Ready for the off
Monday 12th August 2013
Distance run: 6 nmiles
On Friday we finally slipped our lines at the town quay and motored just around the corner to pick up a buoy off Marina Taina. This is a wonderful spot - calm, quiet and with the most fantastic view of Mo’orea less than 10nmiles away across the channel. We are inside the barrier reef, so the water is flat and calm but we can see and hear the waves breaking on the outside of the reef not too far away.
The plan was to diesel up at the fuel dock, then pick up a buoy overnight and set off for Mo’orea on Saturday. The first part of the plan went well – the fuel dock had a space and we went straight on and filled up with the cheapest diesel in a long time – 100 CPF per litre, about 75 pence. This is the duty-free price, and to get it you need a document from customs to show at the fuel dock. Steve had cycled round to Customs when we were in town to get it, and it cost nothing. In fact, checking in and customs clearance is very easy in French Polynesia, and has cost absolutely nothing. Very refreshing.
We were on a buoy by mid-morning, but our plan started to waver when we sat back in the cockpit and started to soak up the surroundings. We had been on the town quay for a month, with all the hustle, bustle, noise and dirt that is part and parcel of a big town. It was necessary to stay there, because we needed to plug into shore power for two reasons: 1) the batteries needed a good charging and then testing to check they would still hold the charge and 2) the generator was effectively out of action until the new mounts arrived and were fitted. Necessity aside, we were both happy to be able to step off the boat and go into town whenever we wanted, so we enjoyed our stay there, right in the middle of the action, as it were. It was great to be able to take a stroll in the evenings, have a bite to eat, and then stroll back to the boat.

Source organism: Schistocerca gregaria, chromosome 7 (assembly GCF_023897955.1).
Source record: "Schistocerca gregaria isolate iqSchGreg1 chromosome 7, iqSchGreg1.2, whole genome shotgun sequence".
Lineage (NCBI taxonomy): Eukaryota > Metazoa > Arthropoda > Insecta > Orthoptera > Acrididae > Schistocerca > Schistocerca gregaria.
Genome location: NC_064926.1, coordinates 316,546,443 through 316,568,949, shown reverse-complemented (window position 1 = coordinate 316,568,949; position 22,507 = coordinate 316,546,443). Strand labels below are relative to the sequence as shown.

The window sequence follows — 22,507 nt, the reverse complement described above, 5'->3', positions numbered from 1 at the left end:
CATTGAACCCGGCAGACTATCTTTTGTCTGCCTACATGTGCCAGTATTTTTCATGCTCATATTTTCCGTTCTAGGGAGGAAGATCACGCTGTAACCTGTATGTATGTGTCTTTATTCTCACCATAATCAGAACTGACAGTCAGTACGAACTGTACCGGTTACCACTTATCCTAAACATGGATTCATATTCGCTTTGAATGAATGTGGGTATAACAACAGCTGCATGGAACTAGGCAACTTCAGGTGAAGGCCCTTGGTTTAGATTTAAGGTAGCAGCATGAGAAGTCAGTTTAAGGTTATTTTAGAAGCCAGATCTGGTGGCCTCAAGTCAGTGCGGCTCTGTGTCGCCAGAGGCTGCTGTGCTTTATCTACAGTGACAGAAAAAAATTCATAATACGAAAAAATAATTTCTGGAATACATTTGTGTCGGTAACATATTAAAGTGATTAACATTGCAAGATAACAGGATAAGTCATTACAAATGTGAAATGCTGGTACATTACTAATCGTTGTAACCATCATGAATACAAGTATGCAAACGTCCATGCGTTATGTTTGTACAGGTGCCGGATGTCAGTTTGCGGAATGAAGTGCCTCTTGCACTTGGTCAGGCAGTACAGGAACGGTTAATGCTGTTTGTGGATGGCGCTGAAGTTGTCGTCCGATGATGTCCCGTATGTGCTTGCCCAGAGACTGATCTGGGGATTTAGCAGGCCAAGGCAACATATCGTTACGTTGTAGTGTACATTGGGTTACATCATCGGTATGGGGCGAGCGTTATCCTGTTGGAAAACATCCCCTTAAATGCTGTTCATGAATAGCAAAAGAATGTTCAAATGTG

We had a list of jobs all waiting to be done when we arrived in Tahiti, so this was our first priority. We managed to get all of our jobs done, with chandleries on hand if needed. The new sail eventually arrived, and after a delay while it cleared through Customs (in contradiction to my comments above re checking in, at great expense!), it was brought to the boat by Laurent, our agent. We kept our fingers crossed whilst unpacking it that it had not been damaged in transit, but Richie at Jeckells had made sure it was well-wrapped and all was well. With little wind in the harbour, we soon had the old one down and the new one up, again with fingers crossed that it would fit. There seemed to be a lack of space inside the mast, but it had furled away well, so hopefully it’s just the stiffness of the new sailcloth. We were a bit disconcerted by the lack of a third reefing mark – we are sailing the Pacific Ocean after all, not the Solent! The important thing is that it fits and we now have a decent mainsail that we can have confidence in when there’s a blow.
We fitted the new radio and command mike and it is wonderful to have proper communications again. Apart from a blip when we couldn’t get the GPS to speak to the radio, owing to iCOM swapping over the terminology they used for the old radio and the new, (thanks iCOM, whose idea was that?!!) the installation went without a hitch, and it’s great to be able to use the radio in the cockpit again.